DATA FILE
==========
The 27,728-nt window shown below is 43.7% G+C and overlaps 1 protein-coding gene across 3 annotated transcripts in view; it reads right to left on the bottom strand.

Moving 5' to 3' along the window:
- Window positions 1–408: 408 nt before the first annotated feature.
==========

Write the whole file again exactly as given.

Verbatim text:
The 27,728-nt window shown below is 43.7% G+C and overlaps 1 protein-coding gene across 3 annotated transcripts in view; it reads right to left on the bottom strand.

Moving 5' to 3' along the window:
- Window positions 1–408: 408 nt before the first annotated feature.